occupational licensing
Subscribe to occupational licensing's Posts

THE LATEST: Occupational Licensing—Do We Need to Protect “the Public from Rogue Interior Designers Carpet-Bombing Living Rooms with Ugly Throw Pillows?”

The Federal Trade Commission (FTC) has looked at licensing boards many times in the past and advocated for regulations with less restriction that promote competition.  There are numerous examples of antitrust regulators’ interest in occupational licensing and competition concerns, including Advanced Practice Registered Nurses in the VA, non-lawyers in the provision of legal services, and dental regulatory boards.  Acting Chairman Maureen Ohlhausen recently gave a speech at the Antonin Scalia Law School addressing economic liberty, including a critique of occupational licensing where she stated, “I challenge anyone to explain why the state has a legitimate interest in protecting the public from rogue interior designers carpet-bombing living rooms with ugly throw pillows.”

  • Acting Chairman Ohlhausen reiterated her view that occupational licensing inhibits economic liberty. “Market dynamics will naturally weed out those who provide a poor service, without danger to the public.  For many other occupations, the costs of added regulation limit the number of providers and drive up prices.  These costs often dwarf any public health or safety need and may actually harm consumers by limiting their access to beneficial services.”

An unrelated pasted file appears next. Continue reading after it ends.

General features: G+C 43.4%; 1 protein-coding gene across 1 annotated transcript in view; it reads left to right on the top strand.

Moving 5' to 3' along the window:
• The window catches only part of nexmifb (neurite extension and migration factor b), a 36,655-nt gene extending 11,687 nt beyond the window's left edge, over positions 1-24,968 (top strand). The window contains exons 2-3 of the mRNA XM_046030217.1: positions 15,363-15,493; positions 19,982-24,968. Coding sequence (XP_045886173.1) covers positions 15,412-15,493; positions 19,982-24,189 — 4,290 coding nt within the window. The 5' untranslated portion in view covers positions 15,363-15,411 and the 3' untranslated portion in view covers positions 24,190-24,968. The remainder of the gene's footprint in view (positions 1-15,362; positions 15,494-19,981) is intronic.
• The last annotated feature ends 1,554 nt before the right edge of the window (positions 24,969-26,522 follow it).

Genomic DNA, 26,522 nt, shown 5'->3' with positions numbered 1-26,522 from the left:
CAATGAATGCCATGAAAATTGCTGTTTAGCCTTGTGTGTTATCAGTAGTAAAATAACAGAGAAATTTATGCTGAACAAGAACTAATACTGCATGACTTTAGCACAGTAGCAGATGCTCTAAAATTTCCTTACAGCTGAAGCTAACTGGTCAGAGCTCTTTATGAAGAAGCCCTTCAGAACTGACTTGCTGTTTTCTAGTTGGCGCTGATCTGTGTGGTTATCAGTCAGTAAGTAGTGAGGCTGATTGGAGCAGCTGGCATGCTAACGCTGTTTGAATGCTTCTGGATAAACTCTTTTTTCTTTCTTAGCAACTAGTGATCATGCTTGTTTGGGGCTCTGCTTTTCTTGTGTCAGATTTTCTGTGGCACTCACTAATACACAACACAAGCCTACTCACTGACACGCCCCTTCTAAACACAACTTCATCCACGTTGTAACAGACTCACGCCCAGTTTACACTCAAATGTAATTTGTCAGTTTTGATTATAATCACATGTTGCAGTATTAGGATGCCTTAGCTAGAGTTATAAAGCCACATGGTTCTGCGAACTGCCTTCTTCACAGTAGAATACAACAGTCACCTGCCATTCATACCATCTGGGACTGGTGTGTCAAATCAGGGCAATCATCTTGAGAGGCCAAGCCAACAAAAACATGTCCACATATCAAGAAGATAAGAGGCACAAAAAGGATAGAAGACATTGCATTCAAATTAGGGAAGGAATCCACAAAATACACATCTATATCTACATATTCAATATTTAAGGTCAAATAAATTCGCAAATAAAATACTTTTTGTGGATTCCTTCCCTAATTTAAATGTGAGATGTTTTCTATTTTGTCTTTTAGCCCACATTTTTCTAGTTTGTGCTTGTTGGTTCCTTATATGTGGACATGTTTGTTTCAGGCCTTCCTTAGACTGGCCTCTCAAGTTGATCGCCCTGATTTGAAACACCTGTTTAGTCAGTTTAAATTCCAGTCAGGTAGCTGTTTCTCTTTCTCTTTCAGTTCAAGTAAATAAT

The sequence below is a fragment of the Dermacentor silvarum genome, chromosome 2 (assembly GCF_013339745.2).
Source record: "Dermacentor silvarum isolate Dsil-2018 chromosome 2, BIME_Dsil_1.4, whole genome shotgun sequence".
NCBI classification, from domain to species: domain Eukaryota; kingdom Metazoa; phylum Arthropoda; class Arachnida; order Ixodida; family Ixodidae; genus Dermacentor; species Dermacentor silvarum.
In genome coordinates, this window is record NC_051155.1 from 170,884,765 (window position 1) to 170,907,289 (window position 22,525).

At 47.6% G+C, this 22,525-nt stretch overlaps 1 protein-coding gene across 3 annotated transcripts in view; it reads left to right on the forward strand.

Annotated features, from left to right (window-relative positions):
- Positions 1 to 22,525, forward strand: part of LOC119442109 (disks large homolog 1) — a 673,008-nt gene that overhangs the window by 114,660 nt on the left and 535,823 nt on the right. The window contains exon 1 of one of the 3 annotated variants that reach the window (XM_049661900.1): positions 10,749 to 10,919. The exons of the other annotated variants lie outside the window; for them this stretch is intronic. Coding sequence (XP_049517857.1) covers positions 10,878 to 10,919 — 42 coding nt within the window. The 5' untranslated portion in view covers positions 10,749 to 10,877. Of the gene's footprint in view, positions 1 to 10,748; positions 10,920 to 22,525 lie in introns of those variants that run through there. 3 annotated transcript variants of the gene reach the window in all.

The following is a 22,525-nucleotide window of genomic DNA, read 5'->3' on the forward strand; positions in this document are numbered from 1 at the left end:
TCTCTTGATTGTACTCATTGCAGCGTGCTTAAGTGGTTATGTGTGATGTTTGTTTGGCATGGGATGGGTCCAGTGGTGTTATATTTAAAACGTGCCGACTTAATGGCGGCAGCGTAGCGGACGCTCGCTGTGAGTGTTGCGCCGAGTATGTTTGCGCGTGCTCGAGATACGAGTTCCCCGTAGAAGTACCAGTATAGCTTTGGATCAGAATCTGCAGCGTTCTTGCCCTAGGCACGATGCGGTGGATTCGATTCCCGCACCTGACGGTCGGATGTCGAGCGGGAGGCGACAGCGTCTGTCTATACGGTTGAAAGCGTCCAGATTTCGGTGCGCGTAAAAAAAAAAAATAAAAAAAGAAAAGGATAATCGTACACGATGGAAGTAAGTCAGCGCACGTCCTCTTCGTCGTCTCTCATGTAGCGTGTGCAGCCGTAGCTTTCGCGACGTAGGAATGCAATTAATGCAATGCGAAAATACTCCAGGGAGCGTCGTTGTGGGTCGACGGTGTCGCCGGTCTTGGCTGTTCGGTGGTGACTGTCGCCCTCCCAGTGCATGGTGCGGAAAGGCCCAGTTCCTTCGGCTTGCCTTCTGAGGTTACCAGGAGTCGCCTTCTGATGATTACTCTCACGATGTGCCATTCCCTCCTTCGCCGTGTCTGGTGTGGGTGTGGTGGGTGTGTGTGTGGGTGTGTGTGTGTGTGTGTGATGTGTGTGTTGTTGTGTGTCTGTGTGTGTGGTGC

• In the 1950s, less than five percent of jobs required a license. Today, approximately 25 to 30 percent of jobs require a license.
  • Different states regulate different occupations, and licensing requirements for the same occupations often vary significantly among states.
  • In her speech, Acting Chairman Ohlhausen said she is creating an Economic Liberty Task Force within the FTC. This task force will focus on occupational licensing regulations.
  • We will likely see an increase in FTC actions involving licensing boards, such as in North Carolina Dental, where it is not the state itself acting but self-interested active market incumbents who impose occupational licensing requirements that limit competition.
  • The FTC Task Force will seek to “eliminate and narrow overbroad occupational licensing restrictions that are not narrowly tailored to satisfy legitimate health and safety goals.”